With the contribution of the LIFE+ financial instrument of the European Union
Climate change induced drought effects on forest
growth and vulnerability
Climforisk EU Life+ project investigates climate effects on forests
Climforisk merges several forest related data sources and ecosystem models to predict carbon and water balances of forests, and vulnerabilities of forests to drought, pest and pathogen damages. Project will derive maps and indicators of results that support the decisions of officials and forest managers, and disseminate them to public through Internet. Climforisk (2011-2014) is a joint project between Finnish Forest Research Institute (coord.) and Department of Forest Science, University of Helsinki.
Project finished, material available
Other project results and reports…
- Preparation of the reporting material of the project, to be submitted to EC in March 2015.
- Action 4 and 6 synthesis reports (31.12.2014)
- Final seminar held 9.12.2014
- Finalizing the project’s dissemination pages about forests and climate change (Action 5)
- Presenting the project’s Internet dissemination pages about forests and climate change at the ForestSAT conference in Italy, 4-7.11.2014 (Action 7)
- Implemented soil carbon model Yasso to simulation platform (Action 4)
- Identifying drought vulnerable areas based inventory and map data (Action 2)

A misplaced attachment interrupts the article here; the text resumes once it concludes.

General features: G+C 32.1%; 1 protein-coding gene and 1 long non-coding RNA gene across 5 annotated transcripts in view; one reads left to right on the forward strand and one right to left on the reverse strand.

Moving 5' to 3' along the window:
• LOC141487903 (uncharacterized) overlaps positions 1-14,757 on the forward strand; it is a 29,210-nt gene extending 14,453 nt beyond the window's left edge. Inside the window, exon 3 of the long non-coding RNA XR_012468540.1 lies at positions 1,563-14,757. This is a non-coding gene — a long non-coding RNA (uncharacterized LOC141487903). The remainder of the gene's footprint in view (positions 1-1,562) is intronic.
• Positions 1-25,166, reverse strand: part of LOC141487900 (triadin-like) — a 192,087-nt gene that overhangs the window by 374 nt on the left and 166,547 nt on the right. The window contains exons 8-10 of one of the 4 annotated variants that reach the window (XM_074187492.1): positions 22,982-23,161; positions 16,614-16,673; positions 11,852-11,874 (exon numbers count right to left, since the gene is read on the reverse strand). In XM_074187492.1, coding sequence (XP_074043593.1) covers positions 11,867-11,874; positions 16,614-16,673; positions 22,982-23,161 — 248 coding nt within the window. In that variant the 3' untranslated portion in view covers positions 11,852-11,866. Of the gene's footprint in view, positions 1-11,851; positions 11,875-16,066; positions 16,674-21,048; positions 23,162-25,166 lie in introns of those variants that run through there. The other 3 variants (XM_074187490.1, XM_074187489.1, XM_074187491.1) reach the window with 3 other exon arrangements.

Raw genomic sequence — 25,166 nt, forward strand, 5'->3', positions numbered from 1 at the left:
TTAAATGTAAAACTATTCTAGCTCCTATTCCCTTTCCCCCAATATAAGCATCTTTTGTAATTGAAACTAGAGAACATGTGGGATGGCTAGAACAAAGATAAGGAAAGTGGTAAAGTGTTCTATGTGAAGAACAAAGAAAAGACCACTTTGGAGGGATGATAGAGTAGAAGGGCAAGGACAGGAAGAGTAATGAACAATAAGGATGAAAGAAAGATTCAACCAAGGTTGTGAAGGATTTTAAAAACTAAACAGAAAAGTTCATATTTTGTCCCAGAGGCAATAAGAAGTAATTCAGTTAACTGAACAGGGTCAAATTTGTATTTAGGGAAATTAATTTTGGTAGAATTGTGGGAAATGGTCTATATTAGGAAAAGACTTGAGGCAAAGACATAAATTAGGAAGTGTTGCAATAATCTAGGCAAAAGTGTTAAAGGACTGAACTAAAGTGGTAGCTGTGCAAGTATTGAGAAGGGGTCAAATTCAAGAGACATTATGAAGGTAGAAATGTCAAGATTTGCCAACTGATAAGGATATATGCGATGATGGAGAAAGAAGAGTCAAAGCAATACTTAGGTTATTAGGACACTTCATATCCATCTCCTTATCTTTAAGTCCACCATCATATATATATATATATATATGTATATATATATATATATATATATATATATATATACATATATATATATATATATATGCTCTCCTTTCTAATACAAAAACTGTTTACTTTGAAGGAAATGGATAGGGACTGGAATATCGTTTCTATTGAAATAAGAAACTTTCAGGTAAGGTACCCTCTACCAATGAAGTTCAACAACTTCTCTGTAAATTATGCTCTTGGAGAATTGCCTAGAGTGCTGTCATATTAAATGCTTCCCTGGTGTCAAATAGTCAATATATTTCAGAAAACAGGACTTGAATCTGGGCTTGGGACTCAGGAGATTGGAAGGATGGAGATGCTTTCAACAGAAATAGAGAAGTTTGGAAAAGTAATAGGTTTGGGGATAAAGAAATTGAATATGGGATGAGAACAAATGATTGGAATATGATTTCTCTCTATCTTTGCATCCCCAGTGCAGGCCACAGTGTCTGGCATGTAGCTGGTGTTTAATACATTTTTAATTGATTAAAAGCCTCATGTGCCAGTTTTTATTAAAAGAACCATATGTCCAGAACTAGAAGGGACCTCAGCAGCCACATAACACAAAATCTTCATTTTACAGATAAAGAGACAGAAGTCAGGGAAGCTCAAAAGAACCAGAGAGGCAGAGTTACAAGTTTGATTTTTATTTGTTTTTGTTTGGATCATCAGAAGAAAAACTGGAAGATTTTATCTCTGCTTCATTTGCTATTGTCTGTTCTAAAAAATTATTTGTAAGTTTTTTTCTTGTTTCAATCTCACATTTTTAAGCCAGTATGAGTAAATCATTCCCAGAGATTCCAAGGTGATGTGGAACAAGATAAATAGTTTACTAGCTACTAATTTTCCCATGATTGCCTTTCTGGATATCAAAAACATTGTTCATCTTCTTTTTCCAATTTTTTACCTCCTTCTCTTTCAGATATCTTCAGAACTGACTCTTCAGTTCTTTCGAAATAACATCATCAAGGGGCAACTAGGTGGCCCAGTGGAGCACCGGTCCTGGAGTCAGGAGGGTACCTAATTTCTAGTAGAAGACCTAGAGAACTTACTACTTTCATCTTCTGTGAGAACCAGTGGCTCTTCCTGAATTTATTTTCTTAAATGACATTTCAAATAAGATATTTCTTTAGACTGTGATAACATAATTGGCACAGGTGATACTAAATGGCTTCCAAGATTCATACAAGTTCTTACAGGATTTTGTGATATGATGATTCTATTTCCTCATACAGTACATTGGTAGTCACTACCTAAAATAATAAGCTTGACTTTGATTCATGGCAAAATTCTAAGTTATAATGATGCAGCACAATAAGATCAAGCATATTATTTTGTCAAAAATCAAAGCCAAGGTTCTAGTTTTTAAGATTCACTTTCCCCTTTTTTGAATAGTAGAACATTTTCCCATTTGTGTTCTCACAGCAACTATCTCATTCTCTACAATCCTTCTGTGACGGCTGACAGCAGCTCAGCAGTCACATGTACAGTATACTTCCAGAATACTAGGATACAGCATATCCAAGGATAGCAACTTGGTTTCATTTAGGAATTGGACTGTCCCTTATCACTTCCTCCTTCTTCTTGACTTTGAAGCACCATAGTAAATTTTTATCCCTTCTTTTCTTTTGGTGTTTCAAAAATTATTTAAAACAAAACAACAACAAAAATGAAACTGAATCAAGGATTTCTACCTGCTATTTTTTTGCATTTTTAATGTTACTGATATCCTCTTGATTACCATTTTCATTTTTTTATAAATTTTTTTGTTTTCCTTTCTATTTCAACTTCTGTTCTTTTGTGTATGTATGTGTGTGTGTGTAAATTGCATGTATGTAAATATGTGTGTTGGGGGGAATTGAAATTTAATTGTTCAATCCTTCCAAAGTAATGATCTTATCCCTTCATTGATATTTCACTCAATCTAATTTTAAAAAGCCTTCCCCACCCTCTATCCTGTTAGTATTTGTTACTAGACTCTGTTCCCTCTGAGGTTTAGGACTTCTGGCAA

- Identifying factors predisposing forests to different biotic damages (Action 6)
- Investigating www-presentation of map products (Action 5)
- Progress report (1.2.2014)
- Presented project work in AdaptToClimate meeting in Nicosia, Cyprus , 27-28th March 2014 (http://adapttoclimate.uest.gr/)
- Workshop in Uppsala 11th – 12th of November “Climate change and forestry in northern Europe” (Action 7)
- Presented project at JRC 4-6.11.2013 (Aleksi Lehtonen, Action 7)
- Participated in special issue compilation to journal Boreal Environment Research (Action 7)
More past activities..
Climate change and forests
Climate change will influence forest growth, and the rate of carbon sequestration by forests. Even modest changes in temperature and rainfall can lead to significant changes in the population dynamics of forest damaging agents such as insects and pests. Information about the areas most sensitive to these changes can be used to guide forest management in future. It is already timely, as the forest management practices of today will be reflected in the structure and function of forests for years to come. Read more...